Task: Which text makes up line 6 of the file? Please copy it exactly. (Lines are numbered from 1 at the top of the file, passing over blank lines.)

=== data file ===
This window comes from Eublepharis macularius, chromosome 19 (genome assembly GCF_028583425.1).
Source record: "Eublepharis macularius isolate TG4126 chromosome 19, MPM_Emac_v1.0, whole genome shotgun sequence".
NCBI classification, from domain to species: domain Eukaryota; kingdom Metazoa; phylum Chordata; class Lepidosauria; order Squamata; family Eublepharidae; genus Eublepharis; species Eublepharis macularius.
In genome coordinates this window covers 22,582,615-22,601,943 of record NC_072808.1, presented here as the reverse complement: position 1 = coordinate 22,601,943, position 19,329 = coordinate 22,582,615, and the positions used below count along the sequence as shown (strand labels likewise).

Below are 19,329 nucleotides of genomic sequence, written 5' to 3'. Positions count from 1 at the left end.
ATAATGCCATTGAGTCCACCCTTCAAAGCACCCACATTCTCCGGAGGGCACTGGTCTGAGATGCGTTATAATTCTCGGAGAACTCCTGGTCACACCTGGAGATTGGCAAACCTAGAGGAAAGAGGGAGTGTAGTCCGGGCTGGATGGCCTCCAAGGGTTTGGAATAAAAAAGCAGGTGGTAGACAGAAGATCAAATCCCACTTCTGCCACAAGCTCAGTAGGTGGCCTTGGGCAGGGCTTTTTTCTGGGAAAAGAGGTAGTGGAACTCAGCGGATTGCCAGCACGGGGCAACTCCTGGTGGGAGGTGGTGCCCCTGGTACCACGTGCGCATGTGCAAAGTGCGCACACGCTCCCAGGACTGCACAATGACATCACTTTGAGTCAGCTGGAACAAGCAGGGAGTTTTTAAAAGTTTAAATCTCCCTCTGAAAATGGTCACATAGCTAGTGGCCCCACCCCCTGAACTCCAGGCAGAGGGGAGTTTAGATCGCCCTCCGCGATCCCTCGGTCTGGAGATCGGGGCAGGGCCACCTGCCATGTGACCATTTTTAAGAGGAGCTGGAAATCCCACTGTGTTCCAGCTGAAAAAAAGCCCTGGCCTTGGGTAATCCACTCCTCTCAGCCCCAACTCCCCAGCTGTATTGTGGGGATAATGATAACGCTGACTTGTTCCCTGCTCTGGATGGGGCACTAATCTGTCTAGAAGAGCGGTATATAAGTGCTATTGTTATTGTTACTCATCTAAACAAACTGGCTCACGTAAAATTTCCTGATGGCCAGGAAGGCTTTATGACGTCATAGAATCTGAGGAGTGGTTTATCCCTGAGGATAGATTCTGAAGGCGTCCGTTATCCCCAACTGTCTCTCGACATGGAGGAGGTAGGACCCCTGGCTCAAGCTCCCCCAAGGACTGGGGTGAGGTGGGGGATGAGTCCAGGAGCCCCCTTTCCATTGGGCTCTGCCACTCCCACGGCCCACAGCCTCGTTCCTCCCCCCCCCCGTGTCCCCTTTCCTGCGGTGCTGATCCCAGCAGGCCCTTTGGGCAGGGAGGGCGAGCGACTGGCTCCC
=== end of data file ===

ATAATGCCATTGAGTCCACCCTTCAAAGCACCCACATTCTCCGGAGGGCACTGGTCTGAGATGCGTTATAATTCTCGGAGAACTCCTGGTCACACCTGGAGATTGGCAAACCTAGAGGAAAGAGGGAGTGTAGTCCGGGCTGGATGGCCTCCAAGGGTTTGGAATAAAAAAGCAGGTGGTAGACAGAAGATCAAATCCCACTTCTGCCACAAGCTCAGTAGGTGGCCTTGGGCAGGGCTTTTTTCTGGGAAAAGAGGTAGTGGAACTCAGCGGATTGCCAGCACGGGGCAACTCCTGGTGGGAGGTGGTGCCCCTGGTACCACGTGCGCATGTGCAAAGTGCGCACACGCTCCCAGGACTGCACAATGACATCACTTTGAGTCAGCTGGAACAAGCAGGGAGTTTTTAAAAGTTTAAATCTCCCTCTGAAAATGGTCACATAGCTAGTGGCCCCACCCCCTGAACTCCAGGCAGAGGGGAGTTTAGATCGCCCTCCGCGATCCCTCGGTCTGGAGATCGGGGCAGGGCCACCTGCCATGTGACCATTTTTAAGAGGAGCTGGAAATCCCACTGTGTTCCAGCTGAAAAAAAGCCCTGGCCTTGGGTAATCCACTCCTCTCAGCCCCAACTCCCCAGCTGTATTGTGGGGATAATGATAACGCTGACTTGTTCCCTGCTCTGGATGGGGCACTAATCTGTCTAGAAGAGCGGTATATAAGTGCTATTGTTATTGTTACTCATCTAAACAAACTGGCTCACGTAAAATTTCCTGATGGCCAGGAAGGCTTTATGACGTCATAGAATCTGAGGAGTGGTTTATCCCTGAGGATAGATTCTGAAGGCGTCCGTTATCCCCAACTGTCTCTCGACATGGAGGAGGTAGGACCCCTGGCTCAAGCTCCCCCAAGGACTGGGGTGAGGTGGGGGATGAGTCCAGGAGCCCCCTTTCCATTGGGCTCTGCCACTCCCACGGCCCACAGCCTCGTTCCTCCCCCCCCCCGTGTCCCCTTTCCTGCGGTGCTGATCCCAGCAGGCCCTTTGGGCAGGGAGGGCGAGCGACTGGCTCCC